Ambassador Michael Oren.(Michael Totten)

Michael Oren has served as Israel’s ambassador to the U.S. for the past three years. But his real trade isn’t diplomacy, it’s the past: Before Oren took on arguably the toughest job in Washington, he wrote books about Mideast history. So when I spoke to the ambassador yesterday afternoon about Operation Pillar of Defense, I asked him what historical moment he’d compare this one to: “In the best of circumstances, it’s May 1967. And the worst, May 1948. Rarely in our history have we ever faced such a broad spectrum of monumental threats.”

There’s the Iranian regime bidding for nuclear weapons, a Muslim Brotherhood government running Egypt, Hamas ruling Gaza, Hezbollah controlling southern Lebanon, and the civil war raging in Syria that spilled into Israel earlier this week. Jordan, a reliable Israeli ally since the mid-1990s, has become even more critical since Hosni Mubarak was ousted in Egypt. But many suspect it’s only a matter of time before the Arab upheaval fells King Abdullah II—especially given current protests.

That would be a worst-case scenario for Israel. “Jordan is what keeps Iran out of our backyard,” said Oren. “Our defense border is the Jordanian-Iraqi border”—that is, not the Jordanian-Israeli one.

It’s difficult not to see this operation— pinpointing and targeting Hamas leaders, while taking out underground missile sites—as intended for an audience beyond the Strip, namely the one watching in Tehran. (The Iranians have undertaken major air drills in the past few days, and revealed new missile systems.) But Oren insists the Islamic Republic has nothing to do with this operation: “This is not about sending a message to Iran. This is a message about defending a million of our citizens,” he said. “It would be the equivalent of 40 million Americans in bomb shelters.”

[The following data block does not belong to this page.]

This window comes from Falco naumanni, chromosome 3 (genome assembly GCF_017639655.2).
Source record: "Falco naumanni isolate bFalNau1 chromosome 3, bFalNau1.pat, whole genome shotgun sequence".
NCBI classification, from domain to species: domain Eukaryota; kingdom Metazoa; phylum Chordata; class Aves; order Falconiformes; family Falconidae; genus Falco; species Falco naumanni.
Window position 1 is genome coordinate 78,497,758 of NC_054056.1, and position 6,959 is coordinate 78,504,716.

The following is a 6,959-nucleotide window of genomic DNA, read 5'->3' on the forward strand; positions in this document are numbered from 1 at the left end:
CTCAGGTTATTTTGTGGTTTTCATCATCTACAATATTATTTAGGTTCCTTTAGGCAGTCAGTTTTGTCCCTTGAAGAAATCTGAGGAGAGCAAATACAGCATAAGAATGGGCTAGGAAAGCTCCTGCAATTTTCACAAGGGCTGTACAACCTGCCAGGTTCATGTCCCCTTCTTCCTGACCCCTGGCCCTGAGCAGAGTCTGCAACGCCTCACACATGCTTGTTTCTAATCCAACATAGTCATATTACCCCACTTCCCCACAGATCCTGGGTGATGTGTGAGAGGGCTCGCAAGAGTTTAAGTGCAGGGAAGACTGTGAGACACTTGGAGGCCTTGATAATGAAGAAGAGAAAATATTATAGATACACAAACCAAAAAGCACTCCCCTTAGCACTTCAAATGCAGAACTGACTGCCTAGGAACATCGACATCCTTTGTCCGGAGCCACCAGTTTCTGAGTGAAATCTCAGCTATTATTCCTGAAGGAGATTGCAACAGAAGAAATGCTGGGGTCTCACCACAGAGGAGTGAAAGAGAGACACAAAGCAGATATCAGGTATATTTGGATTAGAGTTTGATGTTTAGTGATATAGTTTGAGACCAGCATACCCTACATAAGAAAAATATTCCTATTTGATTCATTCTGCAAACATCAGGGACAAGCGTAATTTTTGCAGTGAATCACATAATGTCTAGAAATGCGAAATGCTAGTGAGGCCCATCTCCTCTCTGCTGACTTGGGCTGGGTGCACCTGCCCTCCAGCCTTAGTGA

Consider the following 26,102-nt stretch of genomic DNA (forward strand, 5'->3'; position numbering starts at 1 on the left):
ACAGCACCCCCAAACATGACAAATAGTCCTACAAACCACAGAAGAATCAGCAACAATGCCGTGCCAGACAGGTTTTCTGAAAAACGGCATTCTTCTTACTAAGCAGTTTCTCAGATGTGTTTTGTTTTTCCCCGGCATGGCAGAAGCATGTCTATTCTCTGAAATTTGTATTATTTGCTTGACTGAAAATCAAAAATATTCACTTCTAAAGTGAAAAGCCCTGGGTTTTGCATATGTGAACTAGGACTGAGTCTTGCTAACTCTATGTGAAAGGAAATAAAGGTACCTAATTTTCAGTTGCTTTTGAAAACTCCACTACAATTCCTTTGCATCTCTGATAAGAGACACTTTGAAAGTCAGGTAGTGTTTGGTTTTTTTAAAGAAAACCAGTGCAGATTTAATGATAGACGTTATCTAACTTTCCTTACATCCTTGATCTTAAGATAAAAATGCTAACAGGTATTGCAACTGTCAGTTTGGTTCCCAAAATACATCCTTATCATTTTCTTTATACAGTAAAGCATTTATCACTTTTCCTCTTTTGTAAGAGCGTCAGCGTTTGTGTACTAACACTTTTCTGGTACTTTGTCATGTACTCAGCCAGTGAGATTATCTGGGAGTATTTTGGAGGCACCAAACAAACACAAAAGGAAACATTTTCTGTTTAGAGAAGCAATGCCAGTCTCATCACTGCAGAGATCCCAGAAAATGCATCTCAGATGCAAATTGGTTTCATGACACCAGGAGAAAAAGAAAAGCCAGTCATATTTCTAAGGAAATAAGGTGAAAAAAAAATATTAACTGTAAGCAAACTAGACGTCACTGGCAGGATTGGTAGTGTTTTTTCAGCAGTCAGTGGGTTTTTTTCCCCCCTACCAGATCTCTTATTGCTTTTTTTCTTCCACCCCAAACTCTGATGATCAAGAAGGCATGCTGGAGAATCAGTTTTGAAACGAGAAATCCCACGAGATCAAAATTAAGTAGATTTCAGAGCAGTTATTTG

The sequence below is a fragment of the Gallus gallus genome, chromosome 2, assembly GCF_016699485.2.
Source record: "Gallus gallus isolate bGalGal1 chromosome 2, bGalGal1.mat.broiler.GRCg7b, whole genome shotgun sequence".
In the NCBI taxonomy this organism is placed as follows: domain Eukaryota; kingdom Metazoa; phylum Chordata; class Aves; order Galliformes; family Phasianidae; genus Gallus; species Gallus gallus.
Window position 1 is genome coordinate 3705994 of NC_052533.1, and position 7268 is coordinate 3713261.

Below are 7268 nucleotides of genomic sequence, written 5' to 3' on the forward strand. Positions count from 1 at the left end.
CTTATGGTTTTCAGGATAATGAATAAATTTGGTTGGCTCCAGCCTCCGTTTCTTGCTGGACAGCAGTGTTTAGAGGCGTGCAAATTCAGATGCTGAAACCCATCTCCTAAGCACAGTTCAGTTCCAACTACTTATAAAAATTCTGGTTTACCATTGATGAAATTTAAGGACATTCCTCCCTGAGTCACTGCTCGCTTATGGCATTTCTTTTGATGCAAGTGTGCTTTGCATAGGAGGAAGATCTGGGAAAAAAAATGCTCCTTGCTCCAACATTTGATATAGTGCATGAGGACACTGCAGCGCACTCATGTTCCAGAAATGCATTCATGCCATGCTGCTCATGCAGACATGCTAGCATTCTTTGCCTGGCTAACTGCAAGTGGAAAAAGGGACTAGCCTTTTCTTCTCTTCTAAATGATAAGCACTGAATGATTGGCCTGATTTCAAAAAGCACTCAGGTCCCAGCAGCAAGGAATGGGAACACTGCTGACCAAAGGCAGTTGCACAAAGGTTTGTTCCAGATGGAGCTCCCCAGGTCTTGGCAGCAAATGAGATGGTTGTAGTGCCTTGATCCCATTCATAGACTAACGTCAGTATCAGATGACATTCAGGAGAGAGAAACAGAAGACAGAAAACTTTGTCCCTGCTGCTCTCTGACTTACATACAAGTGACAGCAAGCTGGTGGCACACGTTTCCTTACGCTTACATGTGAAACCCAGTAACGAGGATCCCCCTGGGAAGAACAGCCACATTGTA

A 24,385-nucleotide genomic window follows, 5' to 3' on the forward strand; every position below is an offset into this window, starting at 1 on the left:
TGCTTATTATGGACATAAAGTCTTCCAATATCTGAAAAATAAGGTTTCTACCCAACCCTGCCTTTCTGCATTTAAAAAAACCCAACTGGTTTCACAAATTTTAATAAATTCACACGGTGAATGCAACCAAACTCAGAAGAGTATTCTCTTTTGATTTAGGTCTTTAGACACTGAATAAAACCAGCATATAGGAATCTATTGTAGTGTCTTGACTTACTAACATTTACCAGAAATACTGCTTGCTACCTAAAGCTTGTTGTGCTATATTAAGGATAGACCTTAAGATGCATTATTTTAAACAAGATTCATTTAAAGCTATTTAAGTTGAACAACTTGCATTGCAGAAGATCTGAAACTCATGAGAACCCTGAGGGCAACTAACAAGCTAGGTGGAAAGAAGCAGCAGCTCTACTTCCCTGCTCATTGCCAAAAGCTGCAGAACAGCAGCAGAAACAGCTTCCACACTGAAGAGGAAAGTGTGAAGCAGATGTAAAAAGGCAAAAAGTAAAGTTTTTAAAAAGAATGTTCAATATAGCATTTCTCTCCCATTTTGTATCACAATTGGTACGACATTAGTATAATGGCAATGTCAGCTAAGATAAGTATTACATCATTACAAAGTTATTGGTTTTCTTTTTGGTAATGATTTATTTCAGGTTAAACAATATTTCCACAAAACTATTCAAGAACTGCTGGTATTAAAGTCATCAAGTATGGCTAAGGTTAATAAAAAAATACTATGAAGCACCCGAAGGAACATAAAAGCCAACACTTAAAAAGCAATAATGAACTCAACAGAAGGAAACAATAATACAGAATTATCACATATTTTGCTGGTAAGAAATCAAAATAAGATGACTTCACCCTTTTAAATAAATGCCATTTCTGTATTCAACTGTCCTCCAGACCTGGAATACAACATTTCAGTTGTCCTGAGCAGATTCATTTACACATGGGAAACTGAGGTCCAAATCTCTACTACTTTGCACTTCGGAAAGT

And yet Iran was the subject we kept coming back to. “I think that the key to it all is Iran,” Oren said. “Gaza’s basically an outpost of Iran. Lebanon is an outpost of Iran. Assad is a lackey of Iran.” Indeed, one key lesson Oren draws from Israel’s previous territorial withdrawals is that Iran’s proxies tend to fill the vacuum left behind. “Wherever we have withdrawn, the Iranians have filled it. In Lebanon, in Gaza.”

Since Israel pulled out of southern Lebanon (2000) and Gaza (2005), the IDF has played an ongoing game of whack-a-mole with Hezbollah and Hamas. Oren argued that this tactic has been more successful than some have claimed. “After the Lebanon war [of 2006] we were very tough on ourselves, with the whole Winograd Commission. But I think we were too tough on ourselves. In fact, we deterred Hezbollah” in that war.

Four years since Operation Cast Lead, deterrence is once again the name of the game for the IDF in Gaza: “Hamas may have to just be reminded again, and reminded in large scale, that we will not allow our citizens to be shot at with impunity,” Oren said. “It will go on for as long as Hamas continues to escalate.” Israel said Wednesday that it is prepared to expand this campaign into a ground operation.

“We have nothing to be ashamed about, nothing to apologize for. This is our right,” said Oren. “Ahmed Jabari killed dozens and dozens of Israelis.”

And what would victory look like? “Victory looks like security restored to the inhabitants of the south,” said Oren. Longer term, the goal is a change in mindset. “The Palestinian people have to internalize that as long as they choose leadership like Hamas, that will bring them no closer to statehood, no closer to economic and social development, and no closer to peace.”

With weeks until Israelis go to the polls, some see a clear connection between the election and this operation. Oren dismissed the question: “This is not about the elections. We didn’t want war,” he said. “This government has exhibited superhuman restraint: 2,500 rockets since 2009. Last month, 800 rockets. In the last week, 300 rockets. What government in the world wouldn’t have responded with war a long time ago?”